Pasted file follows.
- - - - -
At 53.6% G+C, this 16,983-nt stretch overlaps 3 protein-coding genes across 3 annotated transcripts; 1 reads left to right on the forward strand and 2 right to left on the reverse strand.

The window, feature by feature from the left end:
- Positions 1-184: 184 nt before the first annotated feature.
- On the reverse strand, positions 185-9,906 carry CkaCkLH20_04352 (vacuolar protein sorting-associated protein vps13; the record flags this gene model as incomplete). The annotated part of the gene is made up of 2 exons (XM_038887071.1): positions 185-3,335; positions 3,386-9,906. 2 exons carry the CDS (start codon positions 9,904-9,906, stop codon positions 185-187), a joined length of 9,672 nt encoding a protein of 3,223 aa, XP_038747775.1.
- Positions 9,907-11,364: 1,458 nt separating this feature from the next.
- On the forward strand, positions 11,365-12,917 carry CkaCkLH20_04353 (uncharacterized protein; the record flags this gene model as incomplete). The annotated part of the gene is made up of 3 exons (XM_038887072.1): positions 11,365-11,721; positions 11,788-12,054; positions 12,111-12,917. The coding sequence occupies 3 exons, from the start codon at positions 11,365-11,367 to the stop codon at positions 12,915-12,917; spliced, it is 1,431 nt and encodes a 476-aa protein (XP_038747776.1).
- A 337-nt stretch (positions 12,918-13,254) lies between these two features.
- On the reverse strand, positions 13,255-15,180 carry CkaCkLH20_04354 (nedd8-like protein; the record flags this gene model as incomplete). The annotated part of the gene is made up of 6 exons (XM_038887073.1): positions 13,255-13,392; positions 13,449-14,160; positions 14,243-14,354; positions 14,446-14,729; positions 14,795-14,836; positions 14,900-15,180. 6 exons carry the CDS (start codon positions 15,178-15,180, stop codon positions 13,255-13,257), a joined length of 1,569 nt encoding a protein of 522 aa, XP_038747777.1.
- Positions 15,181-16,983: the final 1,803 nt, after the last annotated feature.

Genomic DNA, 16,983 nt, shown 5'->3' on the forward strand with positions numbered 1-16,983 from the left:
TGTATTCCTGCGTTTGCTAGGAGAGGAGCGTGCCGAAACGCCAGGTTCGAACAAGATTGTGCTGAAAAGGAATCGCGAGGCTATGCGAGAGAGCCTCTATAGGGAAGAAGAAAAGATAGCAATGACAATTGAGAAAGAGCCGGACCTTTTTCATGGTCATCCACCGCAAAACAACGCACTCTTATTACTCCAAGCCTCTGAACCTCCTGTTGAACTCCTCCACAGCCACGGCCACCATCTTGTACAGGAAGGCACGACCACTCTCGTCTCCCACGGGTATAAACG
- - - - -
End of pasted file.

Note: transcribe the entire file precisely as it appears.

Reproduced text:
At 53.6% G+C, this 16,983-nt stretch overlaps 3 protein-coding genes across 3 annotated transcripts; 1 reads left to right on the forward strand and 2 right to left on the reverse strand.

The window, feature by feature from the left end:
- Positions 1-184: 184 nt before the first annotated feature.
- On the reverse strand, positions 185-9,906 carry CkaCkLH20_04352 (vacuolar protein sorting-associated protein vps13; the record flags this gene model as incomplete). The annotated part of the gene is made up of 2 exons (XM_038887071.1): positions 185-3,335; positions 3,386-9,906. 2 exons carry the CDS (start codon positions 9,904-9,906, stop codon positions 185-187), a joined length of 9,672 nt encoding a protein of 3,223 aa, XP_038747775.1.
- Positions 9,907-11,364: 1,458 nt separating this feature from the next.
- On the forward strand, positions 11,365-12,917 carry CkaCkLH20_04353 (uncharacterized protein; the record flags this gene model as incomplete). The annotated part of the gene is made up of 3 exons (XM_038887072.1): positions 11,365-11,721; positions 11,788-12,054; positions 12,111-12,917. The coding sequence occupies 3 exons, from the start codon at positions 11,365-11,367 to the stop codon at positions 12,915-12,917; spliced, it is 1,431 nt and encodes a 476-aa protein (XP_038747776.1).
- A 337-nt stretch (positions 12,918-13,254) lies between these two features.
- On the reverse strand, positions 13,255-15,180 carry CkaCkLH20_04354 (nedd8-like protein; the record flags this gene model as incomplete). The annotated part of the gene is made up of 6 exons (XM_038887073.1): positions 13,255-13,392; positions 13,449-14,160; positions 14,243-14,354; positions 14,446-14,729; positions 14,795-14,836; positions 14,900-15,180. 6 exons carry the CDS (start codon positions 15,178-15,180, stop codon positions 13,255-13,257), a joined length of 1,569 nt encoding a protein of 522 aa, XP_038747777.1.
- Positions 15,181-16,983: the final 1,803 nt, after the last annotated feature.

Genomic DNA, 16,983 nt, shown 5'->3' on the forward strand with positions numbered 1-16,983 from the left:
TGTATTCCTGCGTTTGCTAGGAGAGGAGCGTGCCGAAACGCCAGGTTCGAACAAGATTGTGCTGAAAAGGAATCGCGAGGCTATGCGAGAGAGCCTCTATAGGGAAGAAGAAAAGATAGCAATGACAATTGAGAAAGAGCCGGACCTTTTTCATGGTCATCCACCGCAAAACAACGCACTCTTATTACTCCAAGCCTCTGAACCTCCTGTTGAACTCCTCCACAGCCACGGCCACCATCTTGTACAGGAAGGCACGACCACTCTCGTCTCCCACGGGTATAAACG